"Lenders have tended to favour less risky, lower loan to value lending, making it harder for new buyers to access the market for the first time without assistance."
Total BOMAD contributions are expected to total £9.8 billion this year, Savills says, contributing more than three times the value of Help to Buy loans (£3.0bn) granted in 2020 and an average of £58,074 per supported purchase. These funds will help 169,000 first-time buyers onto the housing ladder, equivalent to 49% of all first-time buyer transactions.
The number of first-time buyers fell back to 304,000 in 2020, their lowest since 2015, as lockdown and employment uncertainty eroded activity. Still, BOMAD contributions totalled £6.1 billion, up from £5.0 billion in 2019, as tighter lending criteria put additional pressure on aspiring home owners.
Over the past 10 years, BOMAD has subsidised first-time buyer activity to the tune of £53.9 billion, helping almost 1.4 million buyers access their first home.
This year is expected to represent a peak of family support, with total contributions projected to fall slightly in 2022, as loan to value ratios begin to normalise. Savills has based its assumptions on LTV ratios for first-time buyers recovering to 76% by the end of 2021 and to 78% by the end of 2023, theoretically reducing deposit requirements.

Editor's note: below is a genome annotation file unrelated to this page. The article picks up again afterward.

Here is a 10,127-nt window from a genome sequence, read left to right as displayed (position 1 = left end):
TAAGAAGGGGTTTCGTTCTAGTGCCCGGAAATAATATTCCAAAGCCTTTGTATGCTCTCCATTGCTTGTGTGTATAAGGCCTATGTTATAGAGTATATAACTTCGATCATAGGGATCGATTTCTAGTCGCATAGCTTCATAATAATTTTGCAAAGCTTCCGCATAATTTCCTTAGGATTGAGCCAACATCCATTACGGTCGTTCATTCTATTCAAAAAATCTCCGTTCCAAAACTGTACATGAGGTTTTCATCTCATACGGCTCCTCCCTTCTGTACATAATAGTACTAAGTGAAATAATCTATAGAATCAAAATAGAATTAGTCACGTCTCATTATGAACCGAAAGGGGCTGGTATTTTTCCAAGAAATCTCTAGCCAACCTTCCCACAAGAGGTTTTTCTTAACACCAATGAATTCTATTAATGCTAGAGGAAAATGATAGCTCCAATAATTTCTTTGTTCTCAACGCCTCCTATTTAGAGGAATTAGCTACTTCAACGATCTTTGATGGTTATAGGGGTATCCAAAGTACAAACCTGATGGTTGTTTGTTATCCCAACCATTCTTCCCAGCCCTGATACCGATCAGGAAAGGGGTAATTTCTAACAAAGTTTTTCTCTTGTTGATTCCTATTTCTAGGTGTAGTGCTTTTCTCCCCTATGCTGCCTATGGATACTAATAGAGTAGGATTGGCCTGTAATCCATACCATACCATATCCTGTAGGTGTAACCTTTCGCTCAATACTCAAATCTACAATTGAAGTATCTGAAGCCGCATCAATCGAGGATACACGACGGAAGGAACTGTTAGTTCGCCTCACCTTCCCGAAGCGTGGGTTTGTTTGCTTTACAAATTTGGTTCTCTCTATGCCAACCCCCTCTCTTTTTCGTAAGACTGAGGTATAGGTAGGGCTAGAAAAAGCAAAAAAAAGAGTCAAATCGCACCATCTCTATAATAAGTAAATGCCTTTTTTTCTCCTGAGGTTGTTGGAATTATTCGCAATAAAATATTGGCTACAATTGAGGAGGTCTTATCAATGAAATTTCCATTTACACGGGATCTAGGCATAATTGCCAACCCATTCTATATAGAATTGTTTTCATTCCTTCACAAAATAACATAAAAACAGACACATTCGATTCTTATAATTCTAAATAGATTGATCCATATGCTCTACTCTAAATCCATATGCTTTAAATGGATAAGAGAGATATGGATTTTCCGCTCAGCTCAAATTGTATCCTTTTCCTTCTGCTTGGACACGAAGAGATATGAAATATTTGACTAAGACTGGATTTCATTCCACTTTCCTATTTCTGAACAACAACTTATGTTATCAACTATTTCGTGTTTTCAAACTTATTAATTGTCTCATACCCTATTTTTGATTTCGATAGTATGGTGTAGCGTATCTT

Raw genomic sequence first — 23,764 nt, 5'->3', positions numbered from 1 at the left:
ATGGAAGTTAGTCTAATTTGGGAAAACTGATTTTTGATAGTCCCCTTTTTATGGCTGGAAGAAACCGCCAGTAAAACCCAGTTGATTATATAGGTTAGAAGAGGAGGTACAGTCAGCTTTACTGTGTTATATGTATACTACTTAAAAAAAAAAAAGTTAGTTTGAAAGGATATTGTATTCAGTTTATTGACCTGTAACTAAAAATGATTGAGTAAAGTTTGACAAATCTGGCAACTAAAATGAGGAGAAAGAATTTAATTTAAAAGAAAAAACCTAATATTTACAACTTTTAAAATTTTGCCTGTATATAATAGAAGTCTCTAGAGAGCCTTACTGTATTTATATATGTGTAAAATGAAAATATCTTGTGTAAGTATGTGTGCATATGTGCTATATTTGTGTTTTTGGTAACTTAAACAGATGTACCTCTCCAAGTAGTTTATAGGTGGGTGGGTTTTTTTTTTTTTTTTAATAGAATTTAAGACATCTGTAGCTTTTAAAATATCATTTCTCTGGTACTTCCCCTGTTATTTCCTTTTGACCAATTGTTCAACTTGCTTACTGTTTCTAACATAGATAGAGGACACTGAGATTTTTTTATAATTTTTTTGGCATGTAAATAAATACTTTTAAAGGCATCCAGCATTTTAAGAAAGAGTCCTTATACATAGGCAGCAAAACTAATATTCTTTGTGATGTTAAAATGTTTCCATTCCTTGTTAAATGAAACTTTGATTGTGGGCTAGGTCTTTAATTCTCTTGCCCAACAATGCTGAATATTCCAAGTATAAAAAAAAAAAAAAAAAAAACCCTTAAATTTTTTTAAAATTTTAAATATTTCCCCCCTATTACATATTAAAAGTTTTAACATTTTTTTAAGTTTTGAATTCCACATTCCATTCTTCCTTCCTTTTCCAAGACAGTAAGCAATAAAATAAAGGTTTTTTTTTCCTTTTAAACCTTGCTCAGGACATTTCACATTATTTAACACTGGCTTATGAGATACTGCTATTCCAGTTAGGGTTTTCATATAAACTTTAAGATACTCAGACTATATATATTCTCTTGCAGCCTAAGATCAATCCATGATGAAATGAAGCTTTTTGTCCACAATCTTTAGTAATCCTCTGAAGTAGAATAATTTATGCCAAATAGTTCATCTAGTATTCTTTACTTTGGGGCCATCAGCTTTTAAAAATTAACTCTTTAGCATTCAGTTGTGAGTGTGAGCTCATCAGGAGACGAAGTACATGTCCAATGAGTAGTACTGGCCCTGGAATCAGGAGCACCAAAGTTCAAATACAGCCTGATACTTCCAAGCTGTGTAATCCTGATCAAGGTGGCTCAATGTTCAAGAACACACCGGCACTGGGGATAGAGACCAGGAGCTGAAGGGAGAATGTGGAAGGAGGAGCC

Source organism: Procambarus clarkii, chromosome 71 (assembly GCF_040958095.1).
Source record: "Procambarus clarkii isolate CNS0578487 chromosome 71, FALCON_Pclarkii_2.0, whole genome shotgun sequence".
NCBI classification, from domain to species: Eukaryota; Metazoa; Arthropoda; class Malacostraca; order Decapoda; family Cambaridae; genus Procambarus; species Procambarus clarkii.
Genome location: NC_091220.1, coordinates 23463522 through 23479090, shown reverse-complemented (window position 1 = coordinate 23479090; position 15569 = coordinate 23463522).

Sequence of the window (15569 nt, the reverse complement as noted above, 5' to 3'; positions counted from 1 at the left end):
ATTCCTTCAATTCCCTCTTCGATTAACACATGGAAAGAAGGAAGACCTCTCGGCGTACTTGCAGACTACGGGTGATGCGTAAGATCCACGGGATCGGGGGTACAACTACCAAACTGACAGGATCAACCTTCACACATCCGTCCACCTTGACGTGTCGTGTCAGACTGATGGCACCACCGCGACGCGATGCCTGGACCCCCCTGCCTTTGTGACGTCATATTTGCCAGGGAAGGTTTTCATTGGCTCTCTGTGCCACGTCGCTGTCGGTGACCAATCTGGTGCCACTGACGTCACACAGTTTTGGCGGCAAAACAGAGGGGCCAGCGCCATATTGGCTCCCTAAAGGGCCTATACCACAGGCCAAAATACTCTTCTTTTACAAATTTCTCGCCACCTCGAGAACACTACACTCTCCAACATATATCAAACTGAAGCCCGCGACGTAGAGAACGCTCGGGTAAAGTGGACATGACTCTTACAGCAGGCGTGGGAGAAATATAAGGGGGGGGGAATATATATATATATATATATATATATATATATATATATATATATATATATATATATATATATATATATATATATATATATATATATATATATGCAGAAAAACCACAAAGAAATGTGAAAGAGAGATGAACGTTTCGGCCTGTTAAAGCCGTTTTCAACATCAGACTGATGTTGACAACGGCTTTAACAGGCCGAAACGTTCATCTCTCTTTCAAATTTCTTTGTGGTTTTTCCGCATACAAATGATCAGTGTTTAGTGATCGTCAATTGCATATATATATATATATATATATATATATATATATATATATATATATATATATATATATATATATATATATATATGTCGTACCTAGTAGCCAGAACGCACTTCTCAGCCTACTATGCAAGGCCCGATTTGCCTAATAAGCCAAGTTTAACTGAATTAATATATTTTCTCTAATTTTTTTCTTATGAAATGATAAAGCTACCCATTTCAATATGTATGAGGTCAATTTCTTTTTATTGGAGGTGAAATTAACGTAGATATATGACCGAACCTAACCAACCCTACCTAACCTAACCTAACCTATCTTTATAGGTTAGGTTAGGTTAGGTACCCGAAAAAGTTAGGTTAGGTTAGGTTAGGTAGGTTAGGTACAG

But, as Help to Buy is withdrawn completely from March 2023 onwards, it is likely that increasing numbers of first-time buyers will need assistance.
As such, while BOMAD lending is projected to slip back to £7.9 billion in 2022, supporting around 42% of purchases, it is then expected to bounce back to £8.6 billion and 47% of purchases in 2023.
Frances Clacy, residential research analyst at Savills, said: “Despite strong levels of activity and price growth across the housing markets, lenders have tended to favour less risky, lower loan to value lending, making it harder for new buyers to access the market for the first time without assistance.
“While we expect lending at a higher loan to value ratio to continue to be available, slowly rising interest rates will act as a brake on affordability, while rising costs of living, increased national insurance and the prospect of a lower threshold for student loan repayments will make saving for a deposit all the more challenging.
“As such, for those fortunate enough to be able to access it, family support will continue to be a vital source of funding for first-time buyers, particularly in a post Help to Buy environment.”